You have to define all the constraints in your data. For example:
- Sample Rate: how often samples are obtained
- Variance: how much uncertainty there is in the sample (in time and magnitude)
- Threshold: consider how much time passes before you declare the data stream dead. Also consider your minimum and maximum values.
Once you've defined that information, understand how sampling works:
- That value remains constant until the next sample is retrieved
Putting it together
- GPS sample rate: 1 location every 10 seconds, GPS point is +/- 20m of your actual location (which dissapointingly is a pretty good error bound)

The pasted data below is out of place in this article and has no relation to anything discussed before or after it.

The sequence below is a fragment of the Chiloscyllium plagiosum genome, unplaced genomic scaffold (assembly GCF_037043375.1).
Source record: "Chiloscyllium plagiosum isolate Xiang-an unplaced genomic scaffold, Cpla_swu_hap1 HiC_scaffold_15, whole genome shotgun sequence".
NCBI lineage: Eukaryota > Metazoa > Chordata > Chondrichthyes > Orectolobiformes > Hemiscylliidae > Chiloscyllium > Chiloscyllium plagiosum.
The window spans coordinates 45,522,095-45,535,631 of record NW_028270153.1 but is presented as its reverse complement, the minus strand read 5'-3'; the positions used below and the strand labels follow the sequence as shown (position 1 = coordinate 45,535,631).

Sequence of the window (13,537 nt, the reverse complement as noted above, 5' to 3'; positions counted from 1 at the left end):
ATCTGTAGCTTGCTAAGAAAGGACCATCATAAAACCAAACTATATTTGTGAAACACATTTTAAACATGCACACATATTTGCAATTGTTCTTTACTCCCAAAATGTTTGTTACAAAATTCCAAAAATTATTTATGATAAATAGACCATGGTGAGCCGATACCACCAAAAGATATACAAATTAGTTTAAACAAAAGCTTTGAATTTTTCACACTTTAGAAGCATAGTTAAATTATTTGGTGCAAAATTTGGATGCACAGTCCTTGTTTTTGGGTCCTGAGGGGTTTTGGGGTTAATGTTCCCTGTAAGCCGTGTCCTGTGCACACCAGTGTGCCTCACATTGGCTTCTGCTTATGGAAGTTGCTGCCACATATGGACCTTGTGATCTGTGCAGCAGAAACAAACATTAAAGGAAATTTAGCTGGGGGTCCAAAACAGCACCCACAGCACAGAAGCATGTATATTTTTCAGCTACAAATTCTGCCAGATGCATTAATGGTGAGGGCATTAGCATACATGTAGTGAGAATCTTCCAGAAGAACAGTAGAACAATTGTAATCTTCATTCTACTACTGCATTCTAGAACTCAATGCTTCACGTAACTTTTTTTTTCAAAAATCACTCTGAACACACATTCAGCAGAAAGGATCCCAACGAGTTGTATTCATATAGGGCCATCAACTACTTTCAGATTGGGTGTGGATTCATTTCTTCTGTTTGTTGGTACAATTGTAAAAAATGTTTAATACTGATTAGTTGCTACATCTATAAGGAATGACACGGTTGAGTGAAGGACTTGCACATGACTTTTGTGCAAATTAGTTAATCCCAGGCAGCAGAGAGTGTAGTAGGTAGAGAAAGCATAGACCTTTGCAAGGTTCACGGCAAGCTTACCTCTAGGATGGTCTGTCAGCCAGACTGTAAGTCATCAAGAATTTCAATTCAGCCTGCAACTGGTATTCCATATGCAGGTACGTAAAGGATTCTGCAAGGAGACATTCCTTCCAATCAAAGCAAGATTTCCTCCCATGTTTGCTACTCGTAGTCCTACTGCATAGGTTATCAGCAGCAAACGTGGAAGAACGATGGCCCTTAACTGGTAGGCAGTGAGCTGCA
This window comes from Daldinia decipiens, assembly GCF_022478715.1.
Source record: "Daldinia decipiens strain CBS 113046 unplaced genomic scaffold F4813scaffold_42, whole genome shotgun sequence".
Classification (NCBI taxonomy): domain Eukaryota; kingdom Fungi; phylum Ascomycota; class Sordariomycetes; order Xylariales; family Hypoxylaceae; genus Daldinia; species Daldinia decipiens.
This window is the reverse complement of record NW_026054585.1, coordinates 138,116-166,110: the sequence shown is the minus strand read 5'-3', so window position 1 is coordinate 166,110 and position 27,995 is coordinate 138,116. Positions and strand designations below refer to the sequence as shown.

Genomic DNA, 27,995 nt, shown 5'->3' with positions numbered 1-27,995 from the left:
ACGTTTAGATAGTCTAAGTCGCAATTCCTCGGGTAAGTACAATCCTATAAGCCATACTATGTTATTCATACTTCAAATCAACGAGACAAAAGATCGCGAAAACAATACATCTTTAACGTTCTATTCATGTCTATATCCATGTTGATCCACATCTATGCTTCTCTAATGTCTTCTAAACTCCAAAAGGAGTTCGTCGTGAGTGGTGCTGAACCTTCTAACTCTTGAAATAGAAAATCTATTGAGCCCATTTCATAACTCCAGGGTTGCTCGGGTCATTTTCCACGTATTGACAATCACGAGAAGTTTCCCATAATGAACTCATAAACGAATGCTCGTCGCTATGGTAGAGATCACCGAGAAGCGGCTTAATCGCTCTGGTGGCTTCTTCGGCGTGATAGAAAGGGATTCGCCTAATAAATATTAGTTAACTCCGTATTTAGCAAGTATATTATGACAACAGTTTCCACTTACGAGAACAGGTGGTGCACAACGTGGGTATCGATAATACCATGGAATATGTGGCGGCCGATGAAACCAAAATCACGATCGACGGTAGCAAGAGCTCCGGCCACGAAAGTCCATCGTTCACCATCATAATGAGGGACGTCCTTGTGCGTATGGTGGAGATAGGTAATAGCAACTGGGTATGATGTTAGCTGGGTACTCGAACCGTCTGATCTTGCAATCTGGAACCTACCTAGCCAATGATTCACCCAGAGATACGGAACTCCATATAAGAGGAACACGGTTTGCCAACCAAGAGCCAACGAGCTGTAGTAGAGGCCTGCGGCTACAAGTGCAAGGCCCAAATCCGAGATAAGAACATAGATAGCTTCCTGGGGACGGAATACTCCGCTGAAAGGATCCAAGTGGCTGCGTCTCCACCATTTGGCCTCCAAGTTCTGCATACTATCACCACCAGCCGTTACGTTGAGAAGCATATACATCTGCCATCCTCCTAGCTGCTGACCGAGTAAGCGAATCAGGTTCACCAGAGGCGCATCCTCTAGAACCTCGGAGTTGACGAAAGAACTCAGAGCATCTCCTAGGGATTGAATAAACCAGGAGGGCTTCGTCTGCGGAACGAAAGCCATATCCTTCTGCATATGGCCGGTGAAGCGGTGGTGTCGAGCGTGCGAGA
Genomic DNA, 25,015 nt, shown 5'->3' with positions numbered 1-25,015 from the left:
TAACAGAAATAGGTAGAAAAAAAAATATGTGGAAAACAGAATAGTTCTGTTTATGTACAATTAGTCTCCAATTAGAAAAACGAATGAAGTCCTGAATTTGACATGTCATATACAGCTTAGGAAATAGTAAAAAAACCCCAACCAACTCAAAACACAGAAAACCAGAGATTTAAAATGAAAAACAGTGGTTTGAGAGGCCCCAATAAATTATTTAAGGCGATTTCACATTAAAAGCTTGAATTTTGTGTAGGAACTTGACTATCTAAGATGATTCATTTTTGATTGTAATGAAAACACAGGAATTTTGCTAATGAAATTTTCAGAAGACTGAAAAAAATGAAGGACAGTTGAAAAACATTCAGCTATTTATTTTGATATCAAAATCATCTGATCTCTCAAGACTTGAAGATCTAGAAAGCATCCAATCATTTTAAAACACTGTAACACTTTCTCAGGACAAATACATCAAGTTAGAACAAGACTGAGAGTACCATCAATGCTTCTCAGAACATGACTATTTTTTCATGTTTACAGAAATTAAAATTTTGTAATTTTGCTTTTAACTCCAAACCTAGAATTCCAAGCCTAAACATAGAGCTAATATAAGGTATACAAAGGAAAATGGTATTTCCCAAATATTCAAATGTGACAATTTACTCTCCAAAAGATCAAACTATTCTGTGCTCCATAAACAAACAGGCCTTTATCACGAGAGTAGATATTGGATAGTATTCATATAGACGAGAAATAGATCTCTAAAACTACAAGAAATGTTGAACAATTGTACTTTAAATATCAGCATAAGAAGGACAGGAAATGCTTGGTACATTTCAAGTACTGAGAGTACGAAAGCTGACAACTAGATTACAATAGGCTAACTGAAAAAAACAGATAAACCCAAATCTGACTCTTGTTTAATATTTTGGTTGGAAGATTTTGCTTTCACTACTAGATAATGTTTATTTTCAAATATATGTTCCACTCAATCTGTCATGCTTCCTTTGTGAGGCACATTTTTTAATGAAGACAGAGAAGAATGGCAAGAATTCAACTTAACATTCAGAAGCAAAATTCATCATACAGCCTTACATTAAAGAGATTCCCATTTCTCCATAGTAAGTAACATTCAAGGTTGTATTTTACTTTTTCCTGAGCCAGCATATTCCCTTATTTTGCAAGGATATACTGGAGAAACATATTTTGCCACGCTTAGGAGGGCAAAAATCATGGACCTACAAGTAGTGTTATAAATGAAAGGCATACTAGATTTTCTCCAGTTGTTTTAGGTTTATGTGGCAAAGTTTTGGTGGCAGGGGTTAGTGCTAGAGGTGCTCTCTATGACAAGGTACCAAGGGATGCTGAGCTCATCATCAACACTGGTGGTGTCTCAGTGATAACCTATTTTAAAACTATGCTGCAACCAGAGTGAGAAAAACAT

- BPM sample rate: 1 average heart rate every 6 seconds, heart rate is +/- 5 BPM of actual heart rate
You receive data:
0:0:06 118 BPM
0:0:10 34.12345, -77.54321, 100m
0:0:12 119 BPM
0:0:18 117 BPM
0:0:20 34.12354, -77.54312, 99m
In your application you can see that by the time we get the first GPS point, the BPM is 118, and when we get the second GPS point the BPM is 117.
You know that because the last sample point was within the normal sample rate so you can simply use that value.
Now, you need to define when the data stream is officially dead. If your last BPM is 40 seconds ago, you probably can't trust that value.